Zito grips the ball with his index and middle fingers straddling the seam. "I want to get on top of the ball," he says. "When I release it, I force those two fingers down hard. That creates the torque on the seams, which causes rotation and spin. I also don't want to get my arm angle too high because that will take away the ball's bite -- I want to maintain a three-quarter arm slot."
A 4 seam fastball is the most common pitch and the ideal grip for a position player as well on the transition from glove to hand. WHY? Because at release point the finger causes backspin on the baseball. The result is the ball does not drop as much as otherwise, without backspin. In other words, a 4 seam fastball is really appearing to defy gravity and travel more in a straight line. A 2 seam fastball is thrown with similar backspin but again on 11 o’clock axis.
As you improve, you can make this drill harder by making it a bull’s-eye practice. Seated as you were at the same distance apart, take turns pitching to each other again, but this time, the catcher will sit with her glove in front of her face, protecting her head. The pitcher should aim for the glove, focusing on proper shoulder rotation and keeping her elbow above the shoulder.
There are several versions of the Slider, but we will illustrate the cut-fastball version (aka a “Cutter”) because it’s the easiest for most people to learn and throw. The Cutter is gripped similarly to a Two-Seam Fastball (index or middle finger along the Blitzball seam), except the two fingers should be closer together and the ball should be held with an off-center grip (towards the outside half of the ball).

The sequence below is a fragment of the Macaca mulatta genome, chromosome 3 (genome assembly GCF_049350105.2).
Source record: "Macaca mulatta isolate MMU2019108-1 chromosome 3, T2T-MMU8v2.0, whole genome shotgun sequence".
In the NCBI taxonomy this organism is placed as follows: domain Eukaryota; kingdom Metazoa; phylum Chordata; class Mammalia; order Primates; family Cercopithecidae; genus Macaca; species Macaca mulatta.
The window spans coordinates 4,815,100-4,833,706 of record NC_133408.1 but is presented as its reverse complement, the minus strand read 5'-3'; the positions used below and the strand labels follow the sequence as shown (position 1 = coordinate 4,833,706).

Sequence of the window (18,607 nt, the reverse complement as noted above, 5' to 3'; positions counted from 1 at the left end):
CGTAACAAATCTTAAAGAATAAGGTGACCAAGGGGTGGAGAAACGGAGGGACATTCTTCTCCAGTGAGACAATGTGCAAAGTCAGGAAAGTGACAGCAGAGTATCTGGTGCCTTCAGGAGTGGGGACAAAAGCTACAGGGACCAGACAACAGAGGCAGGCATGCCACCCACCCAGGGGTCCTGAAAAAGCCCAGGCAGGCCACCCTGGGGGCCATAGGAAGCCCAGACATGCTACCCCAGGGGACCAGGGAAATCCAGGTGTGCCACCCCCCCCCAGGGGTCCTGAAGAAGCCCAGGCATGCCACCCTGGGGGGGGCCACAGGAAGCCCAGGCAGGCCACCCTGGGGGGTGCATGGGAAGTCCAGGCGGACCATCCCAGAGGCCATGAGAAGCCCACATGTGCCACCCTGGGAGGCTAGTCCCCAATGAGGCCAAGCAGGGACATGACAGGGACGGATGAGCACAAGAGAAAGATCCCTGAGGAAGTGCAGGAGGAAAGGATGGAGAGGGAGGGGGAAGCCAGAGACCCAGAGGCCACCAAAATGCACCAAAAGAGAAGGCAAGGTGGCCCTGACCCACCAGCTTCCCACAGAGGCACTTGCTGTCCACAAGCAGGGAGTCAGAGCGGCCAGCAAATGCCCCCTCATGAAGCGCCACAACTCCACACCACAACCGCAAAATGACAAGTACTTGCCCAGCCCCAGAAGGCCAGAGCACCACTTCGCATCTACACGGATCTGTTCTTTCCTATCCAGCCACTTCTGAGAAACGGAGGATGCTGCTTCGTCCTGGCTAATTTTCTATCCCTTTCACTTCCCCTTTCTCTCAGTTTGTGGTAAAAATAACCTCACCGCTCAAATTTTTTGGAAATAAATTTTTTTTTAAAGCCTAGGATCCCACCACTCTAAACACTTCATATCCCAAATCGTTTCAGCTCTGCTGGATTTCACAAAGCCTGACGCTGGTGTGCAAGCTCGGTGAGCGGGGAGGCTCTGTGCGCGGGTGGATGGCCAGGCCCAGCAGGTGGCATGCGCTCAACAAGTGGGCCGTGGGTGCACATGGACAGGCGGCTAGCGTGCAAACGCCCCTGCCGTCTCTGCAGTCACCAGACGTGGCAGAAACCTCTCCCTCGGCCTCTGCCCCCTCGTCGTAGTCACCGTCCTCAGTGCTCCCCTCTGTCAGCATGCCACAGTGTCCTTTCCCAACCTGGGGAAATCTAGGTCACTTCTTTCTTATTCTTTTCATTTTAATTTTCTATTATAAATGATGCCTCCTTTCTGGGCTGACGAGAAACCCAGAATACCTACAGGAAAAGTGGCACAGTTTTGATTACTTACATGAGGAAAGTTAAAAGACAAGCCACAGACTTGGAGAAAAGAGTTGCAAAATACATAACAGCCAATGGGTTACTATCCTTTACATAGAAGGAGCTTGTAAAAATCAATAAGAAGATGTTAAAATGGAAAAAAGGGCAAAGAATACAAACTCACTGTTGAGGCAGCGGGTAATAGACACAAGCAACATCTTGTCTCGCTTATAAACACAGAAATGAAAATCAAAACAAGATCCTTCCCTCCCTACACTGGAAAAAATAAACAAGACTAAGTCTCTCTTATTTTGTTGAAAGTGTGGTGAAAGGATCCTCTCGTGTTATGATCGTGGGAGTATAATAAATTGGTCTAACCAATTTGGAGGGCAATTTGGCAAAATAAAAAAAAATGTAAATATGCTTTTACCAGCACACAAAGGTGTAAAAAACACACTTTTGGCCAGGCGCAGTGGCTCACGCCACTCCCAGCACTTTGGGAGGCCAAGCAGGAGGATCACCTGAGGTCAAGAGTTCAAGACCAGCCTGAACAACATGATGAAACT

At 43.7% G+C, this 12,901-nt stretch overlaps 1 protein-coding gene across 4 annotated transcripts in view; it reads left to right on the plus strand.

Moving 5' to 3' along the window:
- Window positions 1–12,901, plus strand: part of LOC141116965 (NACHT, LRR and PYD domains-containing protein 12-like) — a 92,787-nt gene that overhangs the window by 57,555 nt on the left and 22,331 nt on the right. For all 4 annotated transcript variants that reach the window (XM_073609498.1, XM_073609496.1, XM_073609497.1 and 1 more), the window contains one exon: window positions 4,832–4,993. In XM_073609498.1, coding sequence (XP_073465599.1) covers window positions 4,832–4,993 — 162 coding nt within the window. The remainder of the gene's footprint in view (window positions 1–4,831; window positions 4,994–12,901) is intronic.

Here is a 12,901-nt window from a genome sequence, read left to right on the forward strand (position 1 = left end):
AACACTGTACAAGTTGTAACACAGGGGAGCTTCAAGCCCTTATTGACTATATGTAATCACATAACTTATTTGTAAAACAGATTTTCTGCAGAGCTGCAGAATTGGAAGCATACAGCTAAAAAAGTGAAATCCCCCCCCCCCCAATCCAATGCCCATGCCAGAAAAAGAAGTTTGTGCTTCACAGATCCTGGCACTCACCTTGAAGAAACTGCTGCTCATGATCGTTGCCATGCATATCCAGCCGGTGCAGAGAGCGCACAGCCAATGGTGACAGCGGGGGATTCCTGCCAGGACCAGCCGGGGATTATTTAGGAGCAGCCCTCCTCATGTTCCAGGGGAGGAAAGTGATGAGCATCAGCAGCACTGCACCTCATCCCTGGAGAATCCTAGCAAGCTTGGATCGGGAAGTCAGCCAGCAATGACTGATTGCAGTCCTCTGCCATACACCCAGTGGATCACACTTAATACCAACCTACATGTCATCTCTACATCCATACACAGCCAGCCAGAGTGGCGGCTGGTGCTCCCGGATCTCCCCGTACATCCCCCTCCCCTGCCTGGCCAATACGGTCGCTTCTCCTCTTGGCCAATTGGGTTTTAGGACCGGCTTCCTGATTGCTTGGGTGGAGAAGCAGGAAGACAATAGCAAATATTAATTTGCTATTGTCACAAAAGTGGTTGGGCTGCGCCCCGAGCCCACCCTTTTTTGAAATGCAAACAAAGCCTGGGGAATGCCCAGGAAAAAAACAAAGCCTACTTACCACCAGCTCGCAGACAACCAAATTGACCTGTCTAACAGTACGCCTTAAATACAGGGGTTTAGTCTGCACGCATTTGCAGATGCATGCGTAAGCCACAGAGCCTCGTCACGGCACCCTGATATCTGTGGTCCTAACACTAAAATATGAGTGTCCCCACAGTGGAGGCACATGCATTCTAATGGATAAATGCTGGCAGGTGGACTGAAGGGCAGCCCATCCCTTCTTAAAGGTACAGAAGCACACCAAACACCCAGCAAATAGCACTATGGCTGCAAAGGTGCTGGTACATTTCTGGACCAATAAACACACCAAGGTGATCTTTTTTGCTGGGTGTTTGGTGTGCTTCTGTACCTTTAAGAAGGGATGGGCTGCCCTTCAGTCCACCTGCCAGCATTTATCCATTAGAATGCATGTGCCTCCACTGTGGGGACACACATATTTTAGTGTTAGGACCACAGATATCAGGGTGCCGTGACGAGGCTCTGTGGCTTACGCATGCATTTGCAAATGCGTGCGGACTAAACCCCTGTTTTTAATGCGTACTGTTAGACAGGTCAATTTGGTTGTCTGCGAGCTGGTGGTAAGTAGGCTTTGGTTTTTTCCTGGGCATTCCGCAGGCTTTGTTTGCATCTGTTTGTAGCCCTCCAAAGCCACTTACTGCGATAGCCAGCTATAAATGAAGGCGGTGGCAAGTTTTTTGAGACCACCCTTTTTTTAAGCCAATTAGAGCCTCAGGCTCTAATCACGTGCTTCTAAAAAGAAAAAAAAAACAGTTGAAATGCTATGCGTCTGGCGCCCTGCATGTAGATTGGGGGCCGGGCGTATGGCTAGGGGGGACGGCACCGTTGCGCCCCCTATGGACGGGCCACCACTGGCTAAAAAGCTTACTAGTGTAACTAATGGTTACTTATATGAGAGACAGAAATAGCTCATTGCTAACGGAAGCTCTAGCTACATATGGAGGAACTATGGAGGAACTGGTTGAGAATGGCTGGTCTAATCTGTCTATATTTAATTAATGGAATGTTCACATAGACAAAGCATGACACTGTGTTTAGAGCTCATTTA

Next, place your middle finger along the bottom seam of the baseball and place your thumb on the back seam (as shown in the middle picture above). When this pitch is thrown, your thumb should rotate upward, and your middle finger should snap downward while your index finger points in the direction of your target. This, of course, is the reason this pitch is great for beginners: the ball goes where your index finger points. The beginners curveball helps to align your hand and ball to the target.
Following the tuck jumps athletes will continue the youth pitching drill by performing alternating split jumps. Athletes will begin in a lunging position with one foot out in front of the other while maintaining a high chest. Athletes front leg should stay at around a 90 degree angle throughout the explosive pitching drill. From this starting position athletes will use an explosive upward arm action to help them explosively jump in the air and switch feet, athletes should land with the opposite foot forward. Continue this jumping and switching process for 3-4 resisted sets of 8-12 repetitions followed by 2-3 unresisted set of 8-12 reps.
This drill is a pitching drill in which the young pitcher works at a smooth, rather fast pace, but only throw 50-60%. He should not be allowed to throw full speed. The objective of the drill is to teach concentration and develop great control. The pitcher has to throw 20 strikes before he throws 4 balls. He should be allowed to perform the drill at a shorter distance at first but he should be able to move to his regular pitching distance within a couple of weeks. If he throws 4 balls, he must start over. Be careful to not overwork him. However, keeping the distance short, emphasizing accuracy not speed, and making sure he proper stretches and warms up should prevent any chance of arm injury. With younger players you may want to make the drill a 10-3 drill. He must throw 10 strikes before he throw 3 balls or he must start over.
Great baseball pitching is your team's first defense. So it's important your pitcher be their best. But while you may think good pitching involves natural talent, think again! There's no question that a laser lob calls for lots of balance, strength, agility, speed, and accuracy. With the right drills, any pitcher can accomplish that. Effective pitching is a learned art. Understanding the mechanics of pitching from the ground up, and choosing drills that fine-tune both the lower and upper parts of the body are sure to take your pitcher from average to ace!